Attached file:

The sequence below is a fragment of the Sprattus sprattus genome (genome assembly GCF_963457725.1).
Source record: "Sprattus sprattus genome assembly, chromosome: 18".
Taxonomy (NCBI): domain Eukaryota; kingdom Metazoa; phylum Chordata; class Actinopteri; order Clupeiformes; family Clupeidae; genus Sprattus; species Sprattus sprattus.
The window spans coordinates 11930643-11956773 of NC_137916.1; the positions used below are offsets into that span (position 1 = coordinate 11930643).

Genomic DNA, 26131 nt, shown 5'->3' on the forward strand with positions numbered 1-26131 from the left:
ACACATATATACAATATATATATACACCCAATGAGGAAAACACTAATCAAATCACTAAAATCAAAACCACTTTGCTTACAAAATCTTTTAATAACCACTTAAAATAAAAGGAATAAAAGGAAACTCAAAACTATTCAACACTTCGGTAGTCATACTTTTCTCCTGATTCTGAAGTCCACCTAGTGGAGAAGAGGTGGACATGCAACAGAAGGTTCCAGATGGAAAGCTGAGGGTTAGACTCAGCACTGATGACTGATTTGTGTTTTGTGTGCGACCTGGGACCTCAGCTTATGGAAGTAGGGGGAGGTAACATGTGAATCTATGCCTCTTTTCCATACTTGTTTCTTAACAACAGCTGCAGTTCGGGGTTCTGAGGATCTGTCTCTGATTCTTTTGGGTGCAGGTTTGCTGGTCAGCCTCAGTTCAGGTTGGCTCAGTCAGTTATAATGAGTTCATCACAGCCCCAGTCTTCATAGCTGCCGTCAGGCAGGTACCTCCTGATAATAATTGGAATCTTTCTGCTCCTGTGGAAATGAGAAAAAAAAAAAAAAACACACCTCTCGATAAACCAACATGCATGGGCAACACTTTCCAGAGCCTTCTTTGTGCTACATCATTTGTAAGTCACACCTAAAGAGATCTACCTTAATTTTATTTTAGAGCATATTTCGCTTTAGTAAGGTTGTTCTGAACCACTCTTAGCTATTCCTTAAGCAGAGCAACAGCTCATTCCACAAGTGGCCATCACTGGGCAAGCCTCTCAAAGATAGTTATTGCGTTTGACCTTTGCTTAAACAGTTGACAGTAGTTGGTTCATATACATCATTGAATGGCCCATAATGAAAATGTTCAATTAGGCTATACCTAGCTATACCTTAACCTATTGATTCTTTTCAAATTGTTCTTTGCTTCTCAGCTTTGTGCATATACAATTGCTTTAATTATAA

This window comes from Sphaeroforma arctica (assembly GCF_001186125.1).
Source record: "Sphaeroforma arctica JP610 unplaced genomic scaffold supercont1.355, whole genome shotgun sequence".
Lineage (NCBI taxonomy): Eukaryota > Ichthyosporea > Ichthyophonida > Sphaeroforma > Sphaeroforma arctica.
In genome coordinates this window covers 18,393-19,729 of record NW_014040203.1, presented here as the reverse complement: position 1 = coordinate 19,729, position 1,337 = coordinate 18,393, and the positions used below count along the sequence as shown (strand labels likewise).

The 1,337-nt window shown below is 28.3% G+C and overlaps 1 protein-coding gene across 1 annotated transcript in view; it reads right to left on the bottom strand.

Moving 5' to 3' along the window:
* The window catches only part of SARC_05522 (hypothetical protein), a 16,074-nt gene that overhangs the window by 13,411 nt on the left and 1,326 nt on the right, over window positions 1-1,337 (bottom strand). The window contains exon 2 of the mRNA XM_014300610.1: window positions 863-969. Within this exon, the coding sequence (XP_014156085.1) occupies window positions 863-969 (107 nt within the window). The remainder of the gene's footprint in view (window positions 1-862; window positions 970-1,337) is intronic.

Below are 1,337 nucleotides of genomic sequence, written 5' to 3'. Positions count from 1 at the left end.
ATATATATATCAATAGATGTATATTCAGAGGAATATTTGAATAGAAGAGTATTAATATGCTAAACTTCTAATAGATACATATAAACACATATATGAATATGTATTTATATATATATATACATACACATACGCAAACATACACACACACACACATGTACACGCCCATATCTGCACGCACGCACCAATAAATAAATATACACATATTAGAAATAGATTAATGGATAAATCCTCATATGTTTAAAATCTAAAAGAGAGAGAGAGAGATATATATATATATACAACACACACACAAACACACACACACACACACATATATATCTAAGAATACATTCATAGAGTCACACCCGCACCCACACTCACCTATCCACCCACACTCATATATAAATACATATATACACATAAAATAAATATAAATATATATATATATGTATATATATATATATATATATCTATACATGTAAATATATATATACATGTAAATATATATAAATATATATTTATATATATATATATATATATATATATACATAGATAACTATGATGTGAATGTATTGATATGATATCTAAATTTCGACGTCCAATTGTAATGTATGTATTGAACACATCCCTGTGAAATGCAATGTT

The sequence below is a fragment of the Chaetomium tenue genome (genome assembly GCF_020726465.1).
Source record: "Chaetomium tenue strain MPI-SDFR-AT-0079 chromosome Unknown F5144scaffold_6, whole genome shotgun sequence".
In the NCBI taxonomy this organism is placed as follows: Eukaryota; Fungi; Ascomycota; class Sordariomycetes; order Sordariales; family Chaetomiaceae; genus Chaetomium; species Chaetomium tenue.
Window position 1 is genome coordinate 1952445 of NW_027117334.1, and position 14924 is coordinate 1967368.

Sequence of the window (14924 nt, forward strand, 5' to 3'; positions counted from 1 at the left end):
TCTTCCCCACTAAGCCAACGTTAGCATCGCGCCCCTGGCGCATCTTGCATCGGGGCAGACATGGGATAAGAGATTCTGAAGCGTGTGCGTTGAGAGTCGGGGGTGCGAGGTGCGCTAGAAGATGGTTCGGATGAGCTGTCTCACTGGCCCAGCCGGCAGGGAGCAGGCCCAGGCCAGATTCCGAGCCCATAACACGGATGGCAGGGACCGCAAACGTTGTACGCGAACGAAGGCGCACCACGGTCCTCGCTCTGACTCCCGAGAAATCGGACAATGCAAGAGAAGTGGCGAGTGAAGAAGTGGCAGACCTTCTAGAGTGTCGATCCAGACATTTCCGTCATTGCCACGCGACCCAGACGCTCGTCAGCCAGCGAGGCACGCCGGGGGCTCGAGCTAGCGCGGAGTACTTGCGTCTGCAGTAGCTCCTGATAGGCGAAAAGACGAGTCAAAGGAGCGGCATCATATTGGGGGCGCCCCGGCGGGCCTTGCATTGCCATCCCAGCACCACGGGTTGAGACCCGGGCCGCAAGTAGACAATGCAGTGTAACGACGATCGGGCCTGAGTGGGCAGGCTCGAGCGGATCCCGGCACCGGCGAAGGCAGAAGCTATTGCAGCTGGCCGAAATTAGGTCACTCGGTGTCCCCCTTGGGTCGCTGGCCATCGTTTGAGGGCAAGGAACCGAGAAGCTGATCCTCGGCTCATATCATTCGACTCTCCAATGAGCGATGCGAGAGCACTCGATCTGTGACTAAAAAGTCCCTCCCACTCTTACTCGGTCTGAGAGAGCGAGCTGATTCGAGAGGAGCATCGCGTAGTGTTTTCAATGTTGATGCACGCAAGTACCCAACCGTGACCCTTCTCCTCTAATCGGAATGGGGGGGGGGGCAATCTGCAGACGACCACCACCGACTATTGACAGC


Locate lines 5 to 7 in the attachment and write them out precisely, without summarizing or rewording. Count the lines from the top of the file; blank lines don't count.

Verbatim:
Genomic DNA, 26131 nt, shown 5'->3' on the forward strand with positions numbered 1-26131 from the left:
ACACATATATACAATATATATATACACCCAATGAGGAAAACACTAATCAAATCACTAAAATCAAAACCACTTTGCTTACAAAATCTTTTAATAACCACTTAAAATAAAAGGAATAAAAGGAAACTCAAAACTATTCAACACTTCGGTAGTCATACTTTTCTCCTGATTCTGAAGTCCACCTAGTGGAGAAGAGGTGGACATGCAACAGAAGGTTCCAGATGGAAAGCTGAGGGTTAGACTCAGCACTGATGACTGATTTGTGTTTTGTGTGCGACCTGGGACCTCAGCTTATGGAAGTAGGGGGAGGTAACATGTGAATCTATGCCTCTTTTCCATACTTGTTTCTTAACAACAGCTGCAGTTCGGGGTTCTGAGGATCTGTCTCTGATTCTTTTGGGTGCAGGTTTGCTGGTCAGCCTCAGTTCAGGTTGGCTCAGTCAGTTATAATGAGTTCATCACAGCCCCAGTCTTCATAGCTGCCGTCAGGCAGGTACCTCCTGATAATAATTGGAATCTTTCTGCTCCTGTGGAAATGAGAAAAAAAAAAAAAAACACACCTCTCGATAAACCAACATGCATGGGCAACACTTTCCAGAGCCTTCTTTGTGCTACATCATTTGTAAGTCACACCTAAAGAGATCTACCTTAATTTTATTTTAGAGCATATTTCGCTTTAGTAAGGTTGTTCTGAACCACTCTTAGCTATTCCTTAAGCAGAGCAACAGCTCATTCCACAAGTGGCCATCACTGGGCAAGCCTCTCAAAGATAGTTATTGCGTTTGACCTTTGCTTAAACAGTTGACAGTAGTTGGTTCATATACATCATTGAATGGCCCATAATGAAAATGTTCAATTAGGCTATACCTAGCTATACCTTAACCTATTGATTCTTTTCAAATTGTTCTTTGCTTCTCAGCTTTGTGCATATACAATTGCTTTAATTATAA

This window comes from Sphaeroforma arctica (assembly GCF_001186125.1).